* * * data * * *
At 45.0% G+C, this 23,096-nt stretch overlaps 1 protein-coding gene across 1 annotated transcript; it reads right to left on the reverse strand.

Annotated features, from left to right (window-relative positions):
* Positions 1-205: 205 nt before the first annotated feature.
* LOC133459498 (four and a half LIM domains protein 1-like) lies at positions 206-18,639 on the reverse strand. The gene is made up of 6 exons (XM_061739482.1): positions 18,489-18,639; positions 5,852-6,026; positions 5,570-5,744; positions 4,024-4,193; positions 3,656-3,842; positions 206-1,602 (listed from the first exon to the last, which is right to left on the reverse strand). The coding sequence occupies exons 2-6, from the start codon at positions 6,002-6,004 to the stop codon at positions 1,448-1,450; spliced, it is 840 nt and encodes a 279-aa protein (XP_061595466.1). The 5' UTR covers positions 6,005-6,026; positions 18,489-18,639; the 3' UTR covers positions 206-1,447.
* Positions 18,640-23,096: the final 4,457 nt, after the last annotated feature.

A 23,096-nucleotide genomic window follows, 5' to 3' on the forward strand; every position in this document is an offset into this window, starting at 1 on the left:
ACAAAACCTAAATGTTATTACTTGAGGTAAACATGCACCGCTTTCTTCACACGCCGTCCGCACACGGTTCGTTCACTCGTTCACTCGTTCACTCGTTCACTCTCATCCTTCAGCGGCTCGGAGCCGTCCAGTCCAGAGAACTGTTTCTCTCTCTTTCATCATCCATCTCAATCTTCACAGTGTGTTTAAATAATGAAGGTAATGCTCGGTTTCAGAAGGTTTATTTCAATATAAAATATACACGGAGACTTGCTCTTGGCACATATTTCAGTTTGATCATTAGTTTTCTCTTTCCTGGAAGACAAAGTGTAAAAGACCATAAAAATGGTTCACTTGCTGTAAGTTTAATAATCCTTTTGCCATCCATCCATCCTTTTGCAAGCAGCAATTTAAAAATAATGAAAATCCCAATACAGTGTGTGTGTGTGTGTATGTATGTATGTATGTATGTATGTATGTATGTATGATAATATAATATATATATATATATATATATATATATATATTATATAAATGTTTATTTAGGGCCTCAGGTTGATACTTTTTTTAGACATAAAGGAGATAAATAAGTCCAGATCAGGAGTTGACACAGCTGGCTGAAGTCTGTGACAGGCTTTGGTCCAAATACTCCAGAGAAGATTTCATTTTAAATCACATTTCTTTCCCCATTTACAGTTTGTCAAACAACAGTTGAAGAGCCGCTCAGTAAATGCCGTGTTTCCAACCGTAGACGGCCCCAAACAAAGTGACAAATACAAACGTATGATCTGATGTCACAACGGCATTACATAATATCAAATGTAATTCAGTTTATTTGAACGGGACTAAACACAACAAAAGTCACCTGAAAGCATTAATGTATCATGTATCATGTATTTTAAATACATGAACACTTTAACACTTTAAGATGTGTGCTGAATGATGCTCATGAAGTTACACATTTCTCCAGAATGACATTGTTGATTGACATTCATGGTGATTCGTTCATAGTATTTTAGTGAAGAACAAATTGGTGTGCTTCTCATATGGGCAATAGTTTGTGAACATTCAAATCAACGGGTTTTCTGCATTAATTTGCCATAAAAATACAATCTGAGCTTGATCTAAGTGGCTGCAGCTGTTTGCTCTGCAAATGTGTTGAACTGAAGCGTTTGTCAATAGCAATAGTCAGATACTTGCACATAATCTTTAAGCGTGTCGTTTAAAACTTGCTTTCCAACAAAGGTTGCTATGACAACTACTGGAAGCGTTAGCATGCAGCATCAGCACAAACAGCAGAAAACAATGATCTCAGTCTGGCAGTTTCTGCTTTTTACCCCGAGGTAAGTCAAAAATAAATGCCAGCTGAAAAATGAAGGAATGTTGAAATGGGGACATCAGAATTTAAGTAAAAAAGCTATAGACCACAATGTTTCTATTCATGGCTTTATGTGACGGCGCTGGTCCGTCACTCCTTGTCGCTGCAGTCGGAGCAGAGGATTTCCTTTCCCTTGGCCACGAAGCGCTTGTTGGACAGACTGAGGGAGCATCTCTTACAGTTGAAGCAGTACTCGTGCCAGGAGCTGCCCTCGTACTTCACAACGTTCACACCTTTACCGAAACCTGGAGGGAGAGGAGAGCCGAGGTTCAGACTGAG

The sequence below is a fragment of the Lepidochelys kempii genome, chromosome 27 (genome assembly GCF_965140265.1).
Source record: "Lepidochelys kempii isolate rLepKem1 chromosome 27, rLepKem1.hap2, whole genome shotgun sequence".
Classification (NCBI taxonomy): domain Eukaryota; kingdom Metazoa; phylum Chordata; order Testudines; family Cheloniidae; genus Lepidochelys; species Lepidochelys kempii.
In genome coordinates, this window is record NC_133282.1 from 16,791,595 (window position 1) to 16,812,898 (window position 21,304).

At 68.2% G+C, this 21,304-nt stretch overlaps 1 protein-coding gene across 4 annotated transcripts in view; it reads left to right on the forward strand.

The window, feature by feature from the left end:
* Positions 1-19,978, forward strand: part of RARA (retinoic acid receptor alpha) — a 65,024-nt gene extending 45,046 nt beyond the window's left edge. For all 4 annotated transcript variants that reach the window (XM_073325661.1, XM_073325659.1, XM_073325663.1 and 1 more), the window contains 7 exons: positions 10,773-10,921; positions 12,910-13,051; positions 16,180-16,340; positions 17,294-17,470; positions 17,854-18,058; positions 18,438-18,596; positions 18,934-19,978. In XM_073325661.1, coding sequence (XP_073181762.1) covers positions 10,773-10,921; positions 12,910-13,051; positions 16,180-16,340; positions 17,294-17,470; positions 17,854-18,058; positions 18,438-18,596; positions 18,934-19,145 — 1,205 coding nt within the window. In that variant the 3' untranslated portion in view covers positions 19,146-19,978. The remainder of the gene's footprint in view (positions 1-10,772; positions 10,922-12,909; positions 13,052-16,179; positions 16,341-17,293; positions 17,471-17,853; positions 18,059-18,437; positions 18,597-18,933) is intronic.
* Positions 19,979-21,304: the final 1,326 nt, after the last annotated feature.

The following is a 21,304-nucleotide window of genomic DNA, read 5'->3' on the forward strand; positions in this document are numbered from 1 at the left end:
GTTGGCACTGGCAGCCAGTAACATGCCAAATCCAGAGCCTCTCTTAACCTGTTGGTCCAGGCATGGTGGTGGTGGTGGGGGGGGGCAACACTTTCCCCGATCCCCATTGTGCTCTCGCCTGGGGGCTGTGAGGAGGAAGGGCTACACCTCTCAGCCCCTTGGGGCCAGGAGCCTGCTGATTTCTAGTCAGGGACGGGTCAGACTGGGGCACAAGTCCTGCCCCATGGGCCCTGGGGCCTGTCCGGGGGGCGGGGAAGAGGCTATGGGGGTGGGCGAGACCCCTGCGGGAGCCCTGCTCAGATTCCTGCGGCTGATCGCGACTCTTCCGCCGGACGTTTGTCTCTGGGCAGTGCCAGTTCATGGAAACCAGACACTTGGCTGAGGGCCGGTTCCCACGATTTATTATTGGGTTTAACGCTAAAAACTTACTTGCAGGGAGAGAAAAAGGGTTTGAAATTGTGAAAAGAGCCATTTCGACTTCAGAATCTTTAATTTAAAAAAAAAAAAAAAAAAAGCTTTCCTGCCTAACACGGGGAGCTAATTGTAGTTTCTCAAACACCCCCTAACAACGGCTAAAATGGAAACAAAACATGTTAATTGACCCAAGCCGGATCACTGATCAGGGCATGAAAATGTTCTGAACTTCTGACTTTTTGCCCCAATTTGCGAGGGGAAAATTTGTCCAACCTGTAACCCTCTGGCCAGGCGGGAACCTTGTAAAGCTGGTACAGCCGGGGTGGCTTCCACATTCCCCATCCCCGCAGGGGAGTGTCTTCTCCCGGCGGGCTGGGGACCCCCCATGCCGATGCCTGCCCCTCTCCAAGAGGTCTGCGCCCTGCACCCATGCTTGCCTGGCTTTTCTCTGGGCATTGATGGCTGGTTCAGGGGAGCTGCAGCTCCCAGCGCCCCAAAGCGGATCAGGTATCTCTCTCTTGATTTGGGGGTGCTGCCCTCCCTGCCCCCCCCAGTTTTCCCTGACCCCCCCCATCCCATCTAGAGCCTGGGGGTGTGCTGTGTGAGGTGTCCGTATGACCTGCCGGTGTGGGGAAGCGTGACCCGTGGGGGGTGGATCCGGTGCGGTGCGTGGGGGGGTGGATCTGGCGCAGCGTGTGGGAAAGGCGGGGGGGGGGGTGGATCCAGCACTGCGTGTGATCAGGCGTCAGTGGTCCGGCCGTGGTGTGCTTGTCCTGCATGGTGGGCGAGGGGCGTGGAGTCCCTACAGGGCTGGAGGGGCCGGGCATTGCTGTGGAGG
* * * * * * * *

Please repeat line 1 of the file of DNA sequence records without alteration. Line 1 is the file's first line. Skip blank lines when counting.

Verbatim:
At 45.0% G+C, this 23,096-nt stretch overlaps 1 protein-coding gene across 1 annotated transcript; it reads right to left on the reverse strand.